‘tails free along the river

Here’s a story I’ve been waiting to tell. It’s the followup from last Saturday Evening’s Post.

EE and I have been searching along the trees at the Werribee River for a pair of Tawny Frogmouth and their young.  Thanks to a friendly tip from a member of BirdLife Werribee, (formerly Werribee Wagtails), we were able to eventually make the connection.
What we also discovered.  We in that phrase meaning EE spotted. What we also discovered was several pairs of Willie Wagtails that had all gone to nest about the same time, and within about 50m or so of each other.

To our delight one pair were only  a metre of so from the little walking track.  Little and Walking in that sentence are more an euphemism for—gaps among the scrub.

For as many afternoons as we can fit in, we’ve been dropping in to see how they are going. And the last day or so, in spite of the drenching weather,  they have flown!

Here is the visuals of the story unfolding.  Quite a few shots, but it takes about 14 days to hatch, and about 14 days to fledge.  You can take a lot of pictures of a nest on a stick in that time.

Good luck littleuns, hope to see your tails flying free for a long time.

Click on each image for a larger view

1811-08_DWJ_2850.jpgTaking a snack to work. This one is still sitting eggs

1811-08_DWJ_2869.jpg
The casual work approach

1811-11_DWJ_6266.jpg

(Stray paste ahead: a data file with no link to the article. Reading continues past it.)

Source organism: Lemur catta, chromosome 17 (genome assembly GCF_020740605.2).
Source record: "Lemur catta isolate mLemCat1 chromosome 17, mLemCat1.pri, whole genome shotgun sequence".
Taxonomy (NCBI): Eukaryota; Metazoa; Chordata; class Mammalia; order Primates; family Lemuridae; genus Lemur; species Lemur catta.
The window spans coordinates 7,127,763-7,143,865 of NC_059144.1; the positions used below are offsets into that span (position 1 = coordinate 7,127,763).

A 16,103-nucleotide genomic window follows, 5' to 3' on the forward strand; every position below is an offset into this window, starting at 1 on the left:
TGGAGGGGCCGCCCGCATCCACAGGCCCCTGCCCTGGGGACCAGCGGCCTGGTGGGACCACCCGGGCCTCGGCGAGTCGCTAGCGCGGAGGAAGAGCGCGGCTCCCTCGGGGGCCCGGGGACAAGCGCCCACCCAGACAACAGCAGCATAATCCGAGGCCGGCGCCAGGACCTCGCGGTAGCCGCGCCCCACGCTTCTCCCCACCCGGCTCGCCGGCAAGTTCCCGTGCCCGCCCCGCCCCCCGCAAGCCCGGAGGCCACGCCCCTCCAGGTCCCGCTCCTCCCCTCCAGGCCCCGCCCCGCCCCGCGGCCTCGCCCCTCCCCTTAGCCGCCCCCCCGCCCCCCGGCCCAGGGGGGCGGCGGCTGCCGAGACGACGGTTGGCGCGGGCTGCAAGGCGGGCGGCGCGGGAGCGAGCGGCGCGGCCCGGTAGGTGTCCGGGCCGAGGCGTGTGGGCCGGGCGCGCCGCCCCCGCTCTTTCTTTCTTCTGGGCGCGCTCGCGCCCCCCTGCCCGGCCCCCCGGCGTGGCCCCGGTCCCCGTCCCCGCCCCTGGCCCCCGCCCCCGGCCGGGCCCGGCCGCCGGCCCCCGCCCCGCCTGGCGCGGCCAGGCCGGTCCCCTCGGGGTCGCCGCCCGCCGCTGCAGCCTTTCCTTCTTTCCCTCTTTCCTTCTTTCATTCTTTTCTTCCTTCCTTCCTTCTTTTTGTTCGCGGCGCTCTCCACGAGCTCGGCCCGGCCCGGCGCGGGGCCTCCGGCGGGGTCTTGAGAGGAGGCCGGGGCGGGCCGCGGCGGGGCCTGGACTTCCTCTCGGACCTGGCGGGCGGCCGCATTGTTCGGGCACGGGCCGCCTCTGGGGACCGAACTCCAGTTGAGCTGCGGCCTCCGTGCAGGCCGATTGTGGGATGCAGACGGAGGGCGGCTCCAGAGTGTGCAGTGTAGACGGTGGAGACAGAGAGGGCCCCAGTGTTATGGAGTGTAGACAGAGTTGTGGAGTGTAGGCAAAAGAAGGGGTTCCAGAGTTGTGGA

First sight of the little featherless, blind young

1811-11_DWJ_6274.jpg
A couple of days later and Mum is sitting on the tucking them down and look at the size of her ‘eyebrow’. A very upset bird.

1811-11_DWJ_6296.jpgMore hi power food going in

1811-15_DWJ_6545Several days later and the first signs of wing feathers sheaths are beginning to show.

1811-15_DWJ_6629.jpgSnuggling down over the young to keep them safe from view1811-15_DWJ_6632.jpg
In spite of her care, one of the young pokes out the back to see what’s going on

1811-17_DWJ_4295.jpgNow they are really developing a full set of feathers

1811-17_DWJ_4301.jpgMore food going in.

1811-19_DWJ_4820.jpgTrying to distract me by pretending to be an injured bird.

1811-19_DWJ_4913.jpg
Each day brings them closer to fledging

1811-21_DWJ_5123.jpgFledging day.   Not more than 10 minutes later all three were on the wing.  The poor old nest is beginning to suffer from their activities and the heavy rain the night before

1811-21_DWJ_5285.jpgAnd here we are young ‘tails on the move

1811-21_DWJ_5321-2.jpgSee Mum, I can fly. I can fly.

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